Duke Performances, in cooperation with the University’s Center for Medieval and Renaissance Studies, presented an evening of flamenco to a sold-out house in Reynolds Theater as the last of its three España Classica programs. Compañia Flamenco José Porcel, in a concert titled “Más Allá de Flamenco,” offered a high-energy, 21st century version of this ancient form of music and dance.
Soledad Barrio and Noche Flamenca were the last Spanish flamenco artists to appear in this area, at the 2006 American Dance Festival. Viewers expecting the smoky dim ambiance and mournful lyricism of that evening would have had a shock from José Porcel. His style is loud and flashy — more like electric Chicago blues than the lowdown Delta moaning of the old-timers. It’s not that the six musicians of Compañia Flamenco José Porcel were playing electric (or computerized) instruments, but that the tone of the whole performance by them and the eight dancers was bright and hot, sexy and vivid, even boisterous, though remaining within the strict forms of flamenco.
“Más Allá de Flamenco” was quite a show. Carefully choreographed, yet with room left for improvisation by the musicians and soloist dancers, it was well-balanced in terms of mix of type of dance. Between musical interludes, there were some for the women, some for the men, some for the whole company, and almost enough for Porcel alone.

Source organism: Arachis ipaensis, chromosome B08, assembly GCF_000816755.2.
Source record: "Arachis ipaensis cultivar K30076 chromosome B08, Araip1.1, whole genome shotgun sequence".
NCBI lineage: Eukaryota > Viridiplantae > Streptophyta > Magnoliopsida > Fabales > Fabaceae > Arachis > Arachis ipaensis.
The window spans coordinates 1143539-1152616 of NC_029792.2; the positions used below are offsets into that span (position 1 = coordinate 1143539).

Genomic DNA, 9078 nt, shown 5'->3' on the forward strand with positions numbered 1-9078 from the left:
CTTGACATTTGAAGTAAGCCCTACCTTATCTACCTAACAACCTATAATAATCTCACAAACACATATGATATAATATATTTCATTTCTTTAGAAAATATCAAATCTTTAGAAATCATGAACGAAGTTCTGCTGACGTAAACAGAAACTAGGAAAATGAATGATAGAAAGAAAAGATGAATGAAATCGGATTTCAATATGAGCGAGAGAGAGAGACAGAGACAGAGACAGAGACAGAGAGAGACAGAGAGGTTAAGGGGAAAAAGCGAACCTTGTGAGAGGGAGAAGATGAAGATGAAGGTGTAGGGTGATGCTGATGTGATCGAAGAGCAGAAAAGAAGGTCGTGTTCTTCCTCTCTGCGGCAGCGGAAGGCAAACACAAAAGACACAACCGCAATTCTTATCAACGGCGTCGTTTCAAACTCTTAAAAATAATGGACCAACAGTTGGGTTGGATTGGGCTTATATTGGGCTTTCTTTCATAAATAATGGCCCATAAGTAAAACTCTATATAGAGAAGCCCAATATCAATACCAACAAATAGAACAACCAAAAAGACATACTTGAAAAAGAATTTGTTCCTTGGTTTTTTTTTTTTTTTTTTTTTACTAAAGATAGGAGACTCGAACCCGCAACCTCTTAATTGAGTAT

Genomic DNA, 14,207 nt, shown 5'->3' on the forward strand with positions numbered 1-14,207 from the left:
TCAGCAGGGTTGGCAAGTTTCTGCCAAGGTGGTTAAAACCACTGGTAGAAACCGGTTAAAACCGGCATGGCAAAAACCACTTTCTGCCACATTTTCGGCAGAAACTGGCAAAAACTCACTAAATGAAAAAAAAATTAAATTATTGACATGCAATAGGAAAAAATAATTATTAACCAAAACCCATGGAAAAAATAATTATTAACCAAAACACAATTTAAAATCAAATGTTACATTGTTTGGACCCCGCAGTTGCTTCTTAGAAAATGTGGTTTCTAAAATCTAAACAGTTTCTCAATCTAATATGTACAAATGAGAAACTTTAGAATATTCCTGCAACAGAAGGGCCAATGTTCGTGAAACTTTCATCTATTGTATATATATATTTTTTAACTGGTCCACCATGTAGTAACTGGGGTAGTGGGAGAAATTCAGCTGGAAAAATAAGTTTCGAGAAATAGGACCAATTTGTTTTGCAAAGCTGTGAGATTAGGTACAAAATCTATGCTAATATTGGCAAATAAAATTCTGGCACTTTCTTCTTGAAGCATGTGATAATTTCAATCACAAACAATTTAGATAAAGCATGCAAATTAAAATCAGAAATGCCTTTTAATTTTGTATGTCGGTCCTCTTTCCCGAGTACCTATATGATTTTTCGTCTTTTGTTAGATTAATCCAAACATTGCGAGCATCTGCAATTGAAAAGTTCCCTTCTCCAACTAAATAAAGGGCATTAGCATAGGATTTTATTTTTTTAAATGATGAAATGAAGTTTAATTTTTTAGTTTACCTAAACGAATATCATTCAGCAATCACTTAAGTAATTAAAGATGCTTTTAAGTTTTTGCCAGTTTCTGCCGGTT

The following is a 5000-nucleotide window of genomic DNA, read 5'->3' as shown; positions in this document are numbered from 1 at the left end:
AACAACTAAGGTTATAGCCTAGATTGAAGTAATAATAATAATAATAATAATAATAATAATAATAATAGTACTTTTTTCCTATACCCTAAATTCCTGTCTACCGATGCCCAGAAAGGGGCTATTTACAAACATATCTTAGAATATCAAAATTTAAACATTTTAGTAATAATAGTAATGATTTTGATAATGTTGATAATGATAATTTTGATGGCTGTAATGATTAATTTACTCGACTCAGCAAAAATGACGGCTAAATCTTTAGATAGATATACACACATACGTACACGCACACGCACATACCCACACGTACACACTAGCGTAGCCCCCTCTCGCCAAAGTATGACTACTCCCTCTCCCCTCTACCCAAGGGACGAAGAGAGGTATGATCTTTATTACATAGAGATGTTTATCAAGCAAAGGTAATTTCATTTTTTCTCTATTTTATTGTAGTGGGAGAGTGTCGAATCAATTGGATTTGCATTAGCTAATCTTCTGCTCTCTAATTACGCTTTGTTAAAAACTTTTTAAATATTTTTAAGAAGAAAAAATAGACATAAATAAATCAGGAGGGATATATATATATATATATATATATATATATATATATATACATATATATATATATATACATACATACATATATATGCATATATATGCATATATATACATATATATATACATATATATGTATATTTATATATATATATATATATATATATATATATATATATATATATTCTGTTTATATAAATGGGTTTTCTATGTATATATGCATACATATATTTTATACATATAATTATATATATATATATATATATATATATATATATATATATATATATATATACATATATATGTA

Porcel is a very strong and passionate dancer, a gorgeous practitioner of the art, in a sort of Mozartian way: he gets in as many beats as possible, and seems less interested in the dark pauses and dramatic full stops than some flamenco dancers. Long and lean, with erect posture, his line is beautiful. He relies more on the larger shapes he makes than on the smaller gestures, though when his hands do talk, they are powerfully expressive. He’s particularly impressive in his turns, very neat and sharp, with an almost unbelievable ability to reverse the direction of spin without losing the energy of the turn. Porcel also showed one of the most endearing qualities a virtuoso dancer can exhibit: joy in the dancing. The rest of the troupe was very good, if not quite to Porcel’s level, and they all had the same heart-warming attitude. The musicians were flat-out wonderful, especially the two cantatores. They could really belt out the songs, all the while clapping percussively to the accompaniment of drums and guitars, and sometimes a flute. When the dancers added castanets to the rhythmic mix, the seduction of the audience by sound was complete.
An unusual aspect of this company is its attention to color in the overall visual of each dance. The costumes were innovative within the flamenco tradition, and highly colorful — and each dance required a costume change. The individuality of each dancer was emphasized by variations in either the cut or the color of the costumes, right down to their shoes. The sharp lines of the men’s legs were lengthened by dance boots carefully toned to the slim trousers; from beneath the froth of ruffles, the women’s feet beat out their rhythms not just in basic black, but in brilliant hues — including fluorescent green! The lighting was just as varied and colorful; both lighting and costuming were keyed to the emotional tone of the music. Altogether, the superb music, richly-patterned motion and vivid color made for a thrilling aesthetic and a highly artful entertainment.